Dr Chris Bleakley and his team from the University’s Health and Rehabilitation Sciences Research Institute, has discovered that rather than the traditional PRICE method (protection, rest, ice, compression, elevation) carrying out some rehabilitation exercises can aid a quicker recovery.
The study on 101 adults, which is published in the latest edition of the British Medical Journal, showed that simple ankle movements were found to help minor to moderate sprains and get patients back on their feet and moving sooner than those who did nothing.
Dr Bleakley said: “One of the main problems associated with ankle sprains is that people tend to keep their ankle stationary for too long, which can cause further consequences, such as calf Achilles tightness, altered movement patterns and muscle weakness.
“The study shows that if a patient carries out some rehabilitation movements on the ankle that replicates the everyday motions of the ankle, it prevents excessive immobilisation, and and aids recuperation.”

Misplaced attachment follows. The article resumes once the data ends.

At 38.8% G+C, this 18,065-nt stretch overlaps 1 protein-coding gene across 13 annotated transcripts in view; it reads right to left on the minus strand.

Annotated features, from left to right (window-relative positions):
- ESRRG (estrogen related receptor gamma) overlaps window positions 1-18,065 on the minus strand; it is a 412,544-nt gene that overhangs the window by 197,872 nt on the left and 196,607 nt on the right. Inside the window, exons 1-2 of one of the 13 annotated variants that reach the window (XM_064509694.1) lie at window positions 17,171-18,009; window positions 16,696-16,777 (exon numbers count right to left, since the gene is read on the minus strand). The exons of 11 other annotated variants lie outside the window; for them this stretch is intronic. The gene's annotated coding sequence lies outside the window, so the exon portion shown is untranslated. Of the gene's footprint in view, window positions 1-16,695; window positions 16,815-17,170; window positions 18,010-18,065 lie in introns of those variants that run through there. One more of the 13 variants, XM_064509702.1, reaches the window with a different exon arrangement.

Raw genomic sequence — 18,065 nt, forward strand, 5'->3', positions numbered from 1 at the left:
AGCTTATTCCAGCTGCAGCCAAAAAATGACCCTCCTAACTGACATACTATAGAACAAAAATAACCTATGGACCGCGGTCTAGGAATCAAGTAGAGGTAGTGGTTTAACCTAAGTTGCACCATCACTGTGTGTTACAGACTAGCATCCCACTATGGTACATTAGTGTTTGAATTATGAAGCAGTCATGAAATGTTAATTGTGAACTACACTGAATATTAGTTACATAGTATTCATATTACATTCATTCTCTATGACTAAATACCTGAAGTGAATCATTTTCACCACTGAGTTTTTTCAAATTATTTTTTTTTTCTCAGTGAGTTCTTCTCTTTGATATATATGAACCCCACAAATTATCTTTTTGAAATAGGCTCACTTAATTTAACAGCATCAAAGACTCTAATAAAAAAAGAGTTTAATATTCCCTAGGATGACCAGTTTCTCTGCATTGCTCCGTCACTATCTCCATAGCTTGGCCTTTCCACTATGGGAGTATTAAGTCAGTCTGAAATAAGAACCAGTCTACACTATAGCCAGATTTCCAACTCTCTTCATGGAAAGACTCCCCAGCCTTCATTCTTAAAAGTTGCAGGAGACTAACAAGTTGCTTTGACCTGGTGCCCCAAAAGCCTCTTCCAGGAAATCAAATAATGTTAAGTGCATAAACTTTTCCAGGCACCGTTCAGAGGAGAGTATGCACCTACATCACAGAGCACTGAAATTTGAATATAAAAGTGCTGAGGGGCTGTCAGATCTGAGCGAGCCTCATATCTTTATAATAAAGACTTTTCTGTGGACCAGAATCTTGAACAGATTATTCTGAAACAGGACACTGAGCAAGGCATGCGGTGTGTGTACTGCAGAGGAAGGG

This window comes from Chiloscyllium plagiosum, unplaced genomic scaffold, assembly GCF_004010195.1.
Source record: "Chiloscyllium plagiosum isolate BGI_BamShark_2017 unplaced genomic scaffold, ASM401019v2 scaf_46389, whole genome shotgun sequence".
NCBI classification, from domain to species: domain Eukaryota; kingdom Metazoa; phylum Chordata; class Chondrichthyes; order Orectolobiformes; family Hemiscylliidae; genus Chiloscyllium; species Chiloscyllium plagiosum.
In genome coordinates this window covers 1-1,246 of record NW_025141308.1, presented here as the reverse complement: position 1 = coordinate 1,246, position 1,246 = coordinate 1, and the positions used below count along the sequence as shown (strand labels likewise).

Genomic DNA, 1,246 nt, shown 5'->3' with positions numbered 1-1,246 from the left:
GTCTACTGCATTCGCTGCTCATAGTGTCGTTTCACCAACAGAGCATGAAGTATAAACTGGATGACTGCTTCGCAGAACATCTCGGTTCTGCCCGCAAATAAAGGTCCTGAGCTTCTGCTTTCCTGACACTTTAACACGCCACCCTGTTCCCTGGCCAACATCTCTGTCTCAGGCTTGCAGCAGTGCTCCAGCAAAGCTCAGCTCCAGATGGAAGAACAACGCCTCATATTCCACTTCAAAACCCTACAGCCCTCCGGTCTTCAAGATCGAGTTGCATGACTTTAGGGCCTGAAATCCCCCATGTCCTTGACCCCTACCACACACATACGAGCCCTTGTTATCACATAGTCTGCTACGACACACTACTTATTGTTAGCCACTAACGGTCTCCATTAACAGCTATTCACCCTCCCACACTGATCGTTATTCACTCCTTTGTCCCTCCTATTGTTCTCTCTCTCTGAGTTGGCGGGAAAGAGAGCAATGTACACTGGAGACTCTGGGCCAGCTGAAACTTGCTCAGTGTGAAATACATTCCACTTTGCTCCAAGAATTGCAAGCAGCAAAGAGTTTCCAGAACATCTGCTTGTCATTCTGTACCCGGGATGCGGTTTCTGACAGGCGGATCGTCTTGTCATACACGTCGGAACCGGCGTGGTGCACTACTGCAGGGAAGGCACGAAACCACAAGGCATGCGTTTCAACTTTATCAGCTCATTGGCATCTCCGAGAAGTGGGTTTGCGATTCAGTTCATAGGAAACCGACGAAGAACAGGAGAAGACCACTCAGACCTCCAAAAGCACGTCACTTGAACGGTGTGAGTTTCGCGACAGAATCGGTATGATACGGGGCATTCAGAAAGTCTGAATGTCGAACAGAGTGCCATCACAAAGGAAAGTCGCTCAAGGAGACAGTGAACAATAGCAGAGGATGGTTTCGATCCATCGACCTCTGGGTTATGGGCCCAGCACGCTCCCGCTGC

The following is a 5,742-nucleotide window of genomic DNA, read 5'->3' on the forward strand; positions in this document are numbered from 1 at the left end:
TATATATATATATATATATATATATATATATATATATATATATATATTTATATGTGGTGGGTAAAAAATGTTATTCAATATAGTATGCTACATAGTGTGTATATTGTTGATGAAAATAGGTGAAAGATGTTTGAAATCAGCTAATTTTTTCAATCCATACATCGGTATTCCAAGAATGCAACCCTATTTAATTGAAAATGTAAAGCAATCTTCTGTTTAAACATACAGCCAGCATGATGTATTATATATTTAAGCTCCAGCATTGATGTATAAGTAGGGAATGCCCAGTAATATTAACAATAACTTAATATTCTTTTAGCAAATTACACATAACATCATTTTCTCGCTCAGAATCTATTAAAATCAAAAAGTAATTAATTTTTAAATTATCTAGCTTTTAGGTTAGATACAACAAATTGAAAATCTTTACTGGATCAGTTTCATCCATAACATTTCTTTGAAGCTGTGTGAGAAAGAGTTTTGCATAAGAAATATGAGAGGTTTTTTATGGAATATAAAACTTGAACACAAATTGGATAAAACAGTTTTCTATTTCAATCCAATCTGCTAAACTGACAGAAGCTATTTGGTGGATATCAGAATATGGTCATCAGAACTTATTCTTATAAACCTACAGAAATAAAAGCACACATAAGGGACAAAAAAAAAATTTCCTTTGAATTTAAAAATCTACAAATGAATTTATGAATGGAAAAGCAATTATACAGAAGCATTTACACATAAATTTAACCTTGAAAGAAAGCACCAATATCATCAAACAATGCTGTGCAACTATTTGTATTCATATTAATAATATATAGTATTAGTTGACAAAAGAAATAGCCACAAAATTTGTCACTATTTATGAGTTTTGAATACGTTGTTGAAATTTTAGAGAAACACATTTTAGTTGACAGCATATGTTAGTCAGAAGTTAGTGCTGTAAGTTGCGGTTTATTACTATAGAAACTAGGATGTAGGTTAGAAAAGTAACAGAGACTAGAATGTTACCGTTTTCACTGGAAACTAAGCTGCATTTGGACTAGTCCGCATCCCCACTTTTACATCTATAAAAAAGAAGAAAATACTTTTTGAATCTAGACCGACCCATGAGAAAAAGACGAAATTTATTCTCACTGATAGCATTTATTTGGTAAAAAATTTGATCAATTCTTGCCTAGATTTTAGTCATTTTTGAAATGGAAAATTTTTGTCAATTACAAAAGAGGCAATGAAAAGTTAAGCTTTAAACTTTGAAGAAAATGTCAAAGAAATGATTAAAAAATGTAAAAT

The researchers fitted participants with accelerometers to monitor their walking patterns. The analysis showed that those who took part in the rehabilitation exercises were walking more than those who did no exercises at all.
“There are over 5,000 reported incidences of ankle sprain every day in the UK and this has a significant knock-on effect to the economy, with extra costs incurred from absenteeism due to injury,” Dr Bleakley said.
“The results of the research could also signify a shift in the way patients with ankle sprains are treated, which would facilitate faster return to work and benefit the economy.”
And for those interested in the world of football, FIFA figures from the previous two World Cups show that ankle sprains were the second most common sight of injury to players during the tournaments.
In the 2002 World Cup held in South Korea and Japan, there were 25 ankle injuries, with 19 players missing at least one game because of it. And in the 2006 World Cup in Germany, 24 ankle sprains were reported with 16 players missing a game.
With an approximate average of one ankle sprain injury occurring in every three World Cup matches, the new research from the University of Ulster could have world-class footballers in the 2010 South Africa tournament back on their feet quicker than before.
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